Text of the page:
Libya: Dbeibah has already failed, forgetting the meaning of “national unity”


Libya LibyaIn Libya, the idea of ​​holding the elections on time as scheduled for December 24, 2021, is increasingly receding. The Government of National Unity (GNU), led by Abdel Hamid al-Dbeibah with the support of the Tripoli-based High Council of State, is doing everything it can to stay in office. The Libyan prime minister is funding his election campaign at the expense of the Libyan people. It is the most serious accusation that the House of Representatives and the tribes of Cyrenaica, in the east of the country, are making against him.

First 40 thousand dinars for couples who join in marriage, then the increase in wages for civil servants, then aid to the displaced, finally a series of events including economic forums, fairs, and demonstrations in the streets. It is now clear to everyone that Dbeibah is shelling out millions of dinars from the Central Bank of Libya to stay in power. Or rather, to make the people digest the fact that elections will have to be postponed or elected in its race for president of Libya. It is truly something good Dbeibah and his team were doing, but these were not the deals. And now, even the national reconciliation efforts, the release of political prisoners, seem to be losing the nobility they should have.

It seems clear that the powerful businessman from Misrata, Abdel Hamid Al-Dbeibah, has lost sight of the fundamental objectives of his government and the meaning of the name his executive bears: National Unity. The United Nations Support Mission in Libya (UNSMIL) received a statement entitled “Declaration of Barqa Officials in the Government of National Unity,” issued on Sunday following a meeting in Benghazi. The Mission took note of the issues set out in the declaration and called on the transitional government to address them without delay. In a clear stance, the Mission thundered against Dbeibah and those who opposed the political trial in Tripoli.

Read | France and Italy agree on Libya: No to postpone the elections

“The Mission invites all parties in Libya to engage in direct and constructive dialogue to resolve all emerging concerns and to continue adhering to the roadmap of the Libyan Political Dialogue Forum (LPDF).” A note reads, urging all parties to avoid escalation and refrain from any action that could threaten the country’s unity, its institutions, and the well-being of the Libyan people. Postponing elections pose a real threat to national or international peace and security. The Mission also reminded the executive Dbeibah and the High Council of State of the respective resolutions of the United Nations Security Council, which envisage possible measures against individuals or entities that hinder the successful completion of Libya’s political transition.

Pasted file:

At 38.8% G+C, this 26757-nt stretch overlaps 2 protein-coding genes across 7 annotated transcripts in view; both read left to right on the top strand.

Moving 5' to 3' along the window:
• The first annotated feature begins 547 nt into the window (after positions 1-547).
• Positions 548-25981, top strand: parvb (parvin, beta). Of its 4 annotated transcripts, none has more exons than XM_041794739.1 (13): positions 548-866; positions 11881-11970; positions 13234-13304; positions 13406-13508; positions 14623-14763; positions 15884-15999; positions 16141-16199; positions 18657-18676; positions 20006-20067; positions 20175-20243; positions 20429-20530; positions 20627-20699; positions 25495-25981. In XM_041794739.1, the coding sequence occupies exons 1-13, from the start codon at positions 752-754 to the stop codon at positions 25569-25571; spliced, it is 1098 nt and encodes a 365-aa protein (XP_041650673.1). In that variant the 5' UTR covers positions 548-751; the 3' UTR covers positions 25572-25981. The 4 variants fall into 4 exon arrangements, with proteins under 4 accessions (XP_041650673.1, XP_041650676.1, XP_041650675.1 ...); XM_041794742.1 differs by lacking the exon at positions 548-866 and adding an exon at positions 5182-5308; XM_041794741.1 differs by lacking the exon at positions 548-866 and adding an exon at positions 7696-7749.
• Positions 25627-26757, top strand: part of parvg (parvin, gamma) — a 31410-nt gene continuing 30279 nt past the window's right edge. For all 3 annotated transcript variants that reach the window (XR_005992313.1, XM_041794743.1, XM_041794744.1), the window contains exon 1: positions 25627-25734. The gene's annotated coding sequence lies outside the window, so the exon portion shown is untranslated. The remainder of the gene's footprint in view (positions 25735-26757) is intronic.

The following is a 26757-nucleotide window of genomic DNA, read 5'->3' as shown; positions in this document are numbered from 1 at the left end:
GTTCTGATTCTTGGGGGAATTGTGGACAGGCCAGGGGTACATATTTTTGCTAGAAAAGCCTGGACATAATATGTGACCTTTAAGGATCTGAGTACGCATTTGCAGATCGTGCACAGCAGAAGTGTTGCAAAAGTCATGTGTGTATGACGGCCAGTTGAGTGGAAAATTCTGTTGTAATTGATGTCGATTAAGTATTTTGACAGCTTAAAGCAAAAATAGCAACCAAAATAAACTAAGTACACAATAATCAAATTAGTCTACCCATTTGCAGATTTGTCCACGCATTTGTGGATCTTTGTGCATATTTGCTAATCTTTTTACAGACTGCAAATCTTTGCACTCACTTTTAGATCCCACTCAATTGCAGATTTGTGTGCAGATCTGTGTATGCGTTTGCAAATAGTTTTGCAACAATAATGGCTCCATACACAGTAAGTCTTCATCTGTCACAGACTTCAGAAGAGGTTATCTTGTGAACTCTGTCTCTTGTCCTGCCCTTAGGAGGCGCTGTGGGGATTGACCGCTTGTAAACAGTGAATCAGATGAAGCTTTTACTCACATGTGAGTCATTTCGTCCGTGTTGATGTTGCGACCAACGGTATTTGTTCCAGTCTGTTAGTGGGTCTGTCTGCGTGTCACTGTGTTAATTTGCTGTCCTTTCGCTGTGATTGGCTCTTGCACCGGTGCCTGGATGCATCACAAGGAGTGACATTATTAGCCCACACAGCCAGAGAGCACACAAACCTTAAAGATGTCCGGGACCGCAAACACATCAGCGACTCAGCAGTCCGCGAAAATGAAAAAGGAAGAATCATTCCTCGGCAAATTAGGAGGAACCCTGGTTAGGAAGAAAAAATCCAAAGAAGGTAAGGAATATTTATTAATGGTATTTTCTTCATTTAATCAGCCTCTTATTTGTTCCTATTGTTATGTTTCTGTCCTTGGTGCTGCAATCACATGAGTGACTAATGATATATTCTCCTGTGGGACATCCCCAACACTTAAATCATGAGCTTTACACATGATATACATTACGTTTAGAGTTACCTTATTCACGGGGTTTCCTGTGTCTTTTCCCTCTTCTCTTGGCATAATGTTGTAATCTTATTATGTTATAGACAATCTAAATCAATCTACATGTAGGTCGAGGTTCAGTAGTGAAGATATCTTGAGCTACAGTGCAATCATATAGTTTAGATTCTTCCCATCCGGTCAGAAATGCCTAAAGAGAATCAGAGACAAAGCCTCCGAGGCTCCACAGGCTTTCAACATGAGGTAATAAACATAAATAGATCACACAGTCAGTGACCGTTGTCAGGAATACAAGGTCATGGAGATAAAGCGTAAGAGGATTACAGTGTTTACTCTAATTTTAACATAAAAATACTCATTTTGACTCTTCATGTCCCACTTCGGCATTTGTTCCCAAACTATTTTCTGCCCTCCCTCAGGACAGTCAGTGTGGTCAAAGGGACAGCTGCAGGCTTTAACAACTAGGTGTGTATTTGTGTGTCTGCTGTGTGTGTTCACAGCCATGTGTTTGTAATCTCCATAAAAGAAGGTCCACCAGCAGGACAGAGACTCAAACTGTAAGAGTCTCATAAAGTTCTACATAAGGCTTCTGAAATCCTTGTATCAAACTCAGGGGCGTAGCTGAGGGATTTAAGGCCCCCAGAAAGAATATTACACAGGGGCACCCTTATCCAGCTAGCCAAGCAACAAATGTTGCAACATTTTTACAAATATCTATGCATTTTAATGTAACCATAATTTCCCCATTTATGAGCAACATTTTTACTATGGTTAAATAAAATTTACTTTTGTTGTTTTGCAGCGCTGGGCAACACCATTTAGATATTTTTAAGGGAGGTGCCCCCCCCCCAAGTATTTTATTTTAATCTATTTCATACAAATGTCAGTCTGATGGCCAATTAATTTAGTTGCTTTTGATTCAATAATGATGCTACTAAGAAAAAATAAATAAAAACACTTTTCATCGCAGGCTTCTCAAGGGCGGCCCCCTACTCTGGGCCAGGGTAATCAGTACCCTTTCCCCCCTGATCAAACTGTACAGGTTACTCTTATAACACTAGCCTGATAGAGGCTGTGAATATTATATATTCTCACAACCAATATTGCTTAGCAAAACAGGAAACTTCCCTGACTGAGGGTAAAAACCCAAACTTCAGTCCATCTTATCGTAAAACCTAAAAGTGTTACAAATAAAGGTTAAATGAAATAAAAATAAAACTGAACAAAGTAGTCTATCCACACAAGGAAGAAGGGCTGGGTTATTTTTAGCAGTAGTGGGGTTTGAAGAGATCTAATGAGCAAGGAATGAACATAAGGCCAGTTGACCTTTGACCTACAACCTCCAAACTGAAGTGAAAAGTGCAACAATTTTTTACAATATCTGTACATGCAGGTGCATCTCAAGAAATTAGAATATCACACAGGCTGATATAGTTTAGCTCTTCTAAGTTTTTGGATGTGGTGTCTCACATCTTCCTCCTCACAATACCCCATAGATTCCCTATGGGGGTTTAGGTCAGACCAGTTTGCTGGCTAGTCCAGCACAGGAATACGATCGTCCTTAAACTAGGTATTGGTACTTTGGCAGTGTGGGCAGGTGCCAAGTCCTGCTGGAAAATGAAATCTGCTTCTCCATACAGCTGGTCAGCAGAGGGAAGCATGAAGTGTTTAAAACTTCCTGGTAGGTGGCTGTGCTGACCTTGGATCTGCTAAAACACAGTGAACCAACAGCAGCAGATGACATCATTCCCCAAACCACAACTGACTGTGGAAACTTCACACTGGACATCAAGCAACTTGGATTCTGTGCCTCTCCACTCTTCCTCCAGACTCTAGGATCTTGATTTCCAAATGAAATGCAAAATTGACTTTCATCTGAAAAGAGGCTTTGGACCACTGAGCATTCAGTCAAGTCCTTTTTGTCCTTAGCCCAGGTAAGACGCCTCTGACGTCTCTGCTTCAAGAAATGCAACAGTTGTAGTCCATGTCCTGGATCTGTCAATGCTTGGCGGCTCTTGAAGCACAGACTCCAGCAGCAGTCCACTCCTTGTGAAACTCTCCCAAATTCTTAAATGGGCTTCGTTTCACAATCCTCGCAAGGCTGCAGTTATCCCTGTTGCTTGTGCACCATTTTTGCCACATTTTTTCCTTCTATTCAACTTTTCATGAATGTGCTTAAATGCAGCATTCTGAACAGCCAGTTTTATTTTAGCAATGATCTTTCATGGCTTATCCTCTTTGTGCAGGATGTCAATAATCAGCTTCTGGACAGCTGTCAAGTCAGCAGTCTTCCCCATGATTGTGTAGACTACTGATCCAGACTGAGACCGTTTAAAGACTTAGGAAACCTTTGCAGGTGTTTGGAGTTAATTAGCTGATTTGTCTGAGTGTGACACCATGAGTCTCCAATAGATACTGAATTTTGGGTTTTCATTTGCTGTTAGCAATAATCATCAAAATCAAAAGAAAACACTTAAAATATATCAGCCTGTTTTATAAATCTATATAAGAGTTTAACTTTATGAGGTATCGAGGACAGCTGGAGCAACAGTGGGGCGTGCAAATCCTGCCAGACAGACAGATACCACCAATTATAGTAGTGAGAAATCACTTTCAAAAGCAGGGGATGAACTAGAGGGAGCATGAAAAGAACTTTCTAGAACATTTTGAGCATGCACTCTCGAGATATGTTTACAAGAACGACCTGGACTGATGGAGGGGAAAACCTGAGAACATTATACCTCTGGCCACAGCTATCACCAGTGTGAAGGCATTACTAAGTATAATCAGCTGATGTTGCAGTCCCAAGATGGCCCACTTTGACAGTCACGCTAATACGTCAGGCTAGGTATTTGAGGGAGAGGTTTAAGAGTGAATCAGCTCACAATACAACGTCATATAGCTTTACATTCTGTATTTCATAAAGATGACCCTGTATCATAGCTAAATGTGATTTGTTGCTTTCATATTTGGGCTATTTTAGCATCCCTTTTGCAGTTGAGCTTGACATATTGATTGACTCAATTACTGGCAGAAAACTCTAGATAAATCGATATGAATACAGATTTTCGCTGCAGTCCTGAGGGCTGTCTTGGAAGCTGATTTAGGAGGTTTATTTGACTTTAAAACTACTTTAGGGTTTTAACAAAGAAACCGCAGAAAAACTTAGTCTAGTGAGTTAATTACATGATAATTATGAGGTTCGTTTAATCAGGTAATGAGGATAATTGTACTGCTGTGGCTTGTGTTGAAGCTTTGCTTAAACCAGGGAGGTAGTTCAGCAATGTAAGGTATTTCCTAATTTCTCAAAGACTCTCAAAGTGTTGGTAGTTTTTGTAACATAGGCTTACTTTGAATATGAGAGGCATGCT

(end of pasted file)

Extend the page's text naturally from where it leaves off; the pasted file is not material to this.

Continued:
The international community has urged the parties in Libya to work together in a spirit of compromise, mutual acceptance, and fairness to address grievances and concerns through negotiation, putting the unity and stability of the country and Libyan people’s interests first. Furthermore, the Mission reminded all interested actors in Libya of the importance of respecting the election date of December 24 to realize the Libyan people’s aspiration to elect their representatives democratically. That will create new institutions and authorities with strong popular mandate and legitimacy. The current status quo is not only unsustainable, but it leads to instability and division.

What is happening in Libya is the classic game of a cat chasing its tail. First, the House of Representatives approved a presidential electoral law without a final vote in the hall. Then a rule postponed parliamentary elections by a month. They know that these would never be accepted by the High Council of State, which acts as the Senate in the Libyan two-chamber system. Yet, on the other hand, Dbeibah works tirelessly to strengthen his popularity, losing sight of the attachment to the territory he had shown at the beginning of his term. There are fewer and fewer trips to Benghazi and southern Libya. Presidential planes take off only for travel abroad. All this is reminiscent of scenes that have already been experienced in the last five years



Alaina is a young writer passionate about sharing her work with the world. She has a strong interest in new writing styles and is always trying to find ways to be more creative.

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